beach and tropical seaWhy are we afraid of blank space in our direct mail? More and more of the mail I receive is crowded with text and images. I am overwhelmed visually, and I am willing to bet that most people are. With all of the election mail this year, we have really been overexposed to many mailers with too much going on. Yes, images are necessary, as is text, but when you oversaturate a large mailer, it turns into only noise — and noise goes in the trash. So I would like us all to consider: How can we get our message across while using blank space to our advantage?

Rather than call it blank space, I prefer to think of it as the space in-between, because really that’s what it is. It’s between images, between copy and between your call-to-action. It opens up our mind as a peaceful place between thoughts. It’s calming and refreshing to have that in-between space for a breath, as preparation for what is to come next. Our brains need that little downtime to organize and digest what we see.

Here’s how to create the space in-between:

Images

Select one or two images for the mailer. When sizing them, make them large enough for comprehension while allowing for space between the image and the copy.

Copy

Do not put copy over the images. Use bullet points and bolding to draw attention to your concise copy. Mailers are not letters — do not get too wordy. Allow for space between lines and use an open font instead of a compressed one.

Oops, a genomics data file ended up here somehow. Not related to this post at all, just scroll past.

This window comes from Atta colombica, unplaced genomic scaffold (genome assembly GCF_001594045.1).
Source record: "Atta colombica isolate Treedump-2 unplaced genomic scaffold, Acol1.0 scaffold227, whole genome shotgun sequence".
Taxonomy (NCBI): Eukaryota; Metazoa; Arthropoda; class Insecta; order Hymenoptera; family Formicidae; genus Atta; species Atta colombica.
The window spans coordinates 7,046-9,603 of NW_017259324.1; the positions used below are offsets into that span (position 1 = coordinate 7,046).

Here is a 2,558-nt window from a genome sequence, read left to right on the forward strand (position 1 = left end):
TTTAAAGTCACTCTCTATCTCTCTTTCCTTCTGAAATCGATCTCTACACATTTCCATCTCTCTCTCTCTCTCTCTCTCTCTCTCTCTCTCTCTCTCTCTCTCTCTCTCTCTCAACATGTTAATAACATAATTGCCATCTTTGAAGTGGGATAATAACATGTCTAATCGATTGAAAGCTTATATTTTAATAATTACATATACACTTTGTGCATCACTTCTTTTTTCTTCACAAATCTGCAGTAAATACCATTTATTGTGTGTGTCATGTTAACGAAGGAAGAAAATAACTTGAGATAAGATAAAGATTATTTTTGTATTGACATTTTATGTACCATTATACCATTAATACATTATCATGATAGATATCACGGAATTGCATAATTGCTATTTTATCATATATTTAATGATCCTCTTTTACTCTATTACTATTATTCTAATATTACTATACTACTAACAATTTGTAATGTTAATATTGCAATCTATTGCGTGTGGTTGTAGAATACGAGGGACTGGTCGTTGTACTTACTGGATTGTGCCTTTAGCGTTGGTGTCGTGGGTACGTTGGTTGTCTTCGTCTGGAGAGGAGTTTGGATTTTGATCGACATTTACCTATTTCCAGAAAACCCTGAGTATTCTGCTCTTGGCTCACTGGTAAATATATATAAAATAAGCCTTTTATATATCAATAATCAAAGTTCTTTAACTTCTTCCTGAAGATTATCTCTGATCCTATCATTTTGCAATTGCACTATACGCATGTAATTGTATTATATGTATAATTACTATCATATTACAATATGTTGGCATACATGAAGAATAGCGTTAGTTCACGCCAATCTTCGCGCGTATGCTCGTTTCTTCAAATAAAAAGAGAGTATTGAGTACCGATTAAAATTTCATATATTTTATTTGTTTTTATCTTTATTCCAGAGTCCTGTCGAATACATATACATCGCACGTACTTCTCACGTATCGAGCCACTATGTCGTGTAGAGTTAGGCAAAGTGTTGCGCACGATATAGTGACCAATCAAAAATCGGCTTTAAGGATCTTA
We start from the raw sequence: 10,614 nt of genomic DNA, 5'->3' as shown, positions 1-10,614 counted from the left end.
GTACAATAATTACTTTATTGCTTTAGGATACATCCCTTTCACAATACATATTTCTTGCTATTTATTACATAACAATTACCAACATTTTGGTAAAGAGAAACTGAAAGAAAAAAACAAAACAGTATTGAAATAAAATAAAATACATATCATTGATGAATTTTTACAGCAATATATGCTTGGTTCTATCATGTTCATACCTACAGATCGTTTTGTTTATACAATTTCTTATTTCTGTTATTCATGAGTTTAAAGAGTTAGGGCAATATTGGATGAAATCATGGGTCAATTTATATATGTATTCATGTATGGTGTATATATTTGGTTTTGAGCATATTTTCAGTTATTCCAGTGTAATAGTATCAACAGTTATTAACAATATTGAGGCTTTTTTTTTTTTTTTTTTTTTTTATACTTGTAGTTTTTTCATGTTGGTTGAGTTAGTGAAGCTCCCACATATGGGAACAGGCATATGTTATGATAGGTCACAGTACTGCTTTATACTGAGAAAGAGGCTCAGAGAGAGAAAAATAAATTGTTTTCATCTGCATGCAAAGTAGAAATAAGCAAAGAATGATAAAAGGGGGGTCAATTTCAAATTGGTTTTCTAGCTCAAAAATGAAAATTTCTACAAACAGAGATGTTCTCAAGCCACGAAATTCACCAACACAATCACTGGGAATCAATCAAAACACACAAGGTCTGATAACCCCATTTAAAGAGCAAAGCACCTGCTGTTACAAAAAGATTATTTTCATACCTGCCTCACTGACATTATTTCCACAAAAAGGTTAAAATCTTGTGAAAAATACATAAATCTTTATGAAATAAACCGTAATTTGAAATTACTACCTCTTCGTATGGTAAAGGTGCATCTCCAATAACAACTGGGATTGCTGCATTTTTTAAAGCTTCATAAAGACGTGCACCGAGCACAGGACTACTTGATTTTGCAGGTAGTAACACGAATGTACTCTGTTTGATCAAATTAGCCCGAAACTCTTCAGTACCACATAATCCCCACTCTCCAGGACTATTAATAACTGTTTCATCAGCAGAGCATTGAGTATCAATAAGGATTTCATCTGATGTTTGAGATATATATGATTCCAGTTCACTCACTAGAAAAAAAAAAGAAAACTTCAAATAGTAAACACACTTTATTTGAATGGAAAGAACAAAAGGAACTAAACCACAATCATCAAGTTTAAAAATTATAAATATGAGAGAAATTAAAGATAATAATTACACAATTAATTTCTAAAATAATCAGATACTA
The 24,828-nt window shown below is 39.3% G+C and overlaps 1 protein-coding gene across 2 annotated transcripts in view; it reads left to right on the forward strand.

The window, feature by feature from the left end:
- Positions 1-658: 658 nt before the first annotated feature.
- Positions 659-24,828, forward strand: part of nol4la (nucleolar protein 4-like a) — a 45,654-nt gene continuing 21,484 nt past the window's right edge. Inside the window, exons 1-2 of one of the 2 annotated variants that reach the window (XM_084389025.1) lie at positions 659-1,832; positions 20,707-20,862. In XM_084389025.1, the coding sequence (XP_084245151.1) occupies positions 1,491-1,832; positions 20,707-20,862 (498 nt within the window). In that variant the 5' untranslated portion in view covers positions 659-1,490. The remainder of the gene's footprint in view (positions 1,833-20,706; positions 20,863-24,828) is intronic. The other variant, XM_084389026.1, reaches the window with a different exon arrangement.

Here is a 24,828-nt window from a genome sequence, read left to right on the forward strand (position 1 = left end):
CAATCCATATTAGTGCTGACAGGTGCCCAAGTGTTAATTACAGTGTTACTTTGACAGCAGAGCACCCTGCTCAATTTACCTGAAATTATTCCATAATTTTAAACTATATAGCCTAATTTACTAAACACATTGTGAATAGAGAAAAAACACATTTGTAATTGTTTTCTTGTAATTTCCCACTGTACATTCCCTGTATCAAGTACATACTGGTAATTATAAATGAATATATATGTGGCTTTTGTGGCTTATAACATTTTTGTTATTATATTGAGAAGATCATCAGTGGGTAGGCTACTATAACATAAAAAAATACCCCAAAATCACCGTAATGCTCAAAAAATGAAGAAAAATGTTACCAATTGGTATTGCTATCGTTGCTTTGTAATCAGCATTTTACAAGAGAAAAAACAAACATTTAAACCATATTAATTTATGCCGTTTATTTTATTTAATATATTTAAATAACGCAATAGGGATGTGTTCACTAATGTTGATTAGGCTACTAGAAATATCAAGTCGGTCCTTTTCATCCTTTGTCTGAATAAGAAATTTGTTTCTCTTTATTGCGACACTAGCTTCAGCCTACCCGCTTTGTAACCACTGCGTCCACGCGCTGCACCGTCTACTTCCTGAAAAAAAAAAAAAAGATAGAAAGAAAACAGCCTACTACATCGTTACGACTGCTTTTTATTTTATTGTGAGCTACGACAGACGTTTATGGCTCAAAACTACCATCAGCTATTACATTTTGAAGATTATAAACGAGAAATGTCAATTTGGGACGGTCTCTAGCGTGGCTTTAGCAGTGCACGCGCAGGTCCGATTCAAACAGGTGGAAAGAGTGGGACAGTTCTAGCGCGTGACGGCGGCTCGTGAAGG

CalltoAction

This needs to be in its own area with plenty of space around it to stand out. Get right to the point: What do your customers/prospects need to do? Make sure to tell them.

Color

The color(s) you choose for your mail piece is very important. You need them to work together with your copy and images to convey your message. Don’t go crazy with a ton of colors — pick a theme and have that guide your choices. When trying to create blank space you can use color, but keep it mild so when it is combined with open-spaced copy you are not overwhelming the visual senses.

The whole point of your mailer is to get people to respond. When you turn people off with too many images, too much copy or over-the-top colors, your mailer is ineffective.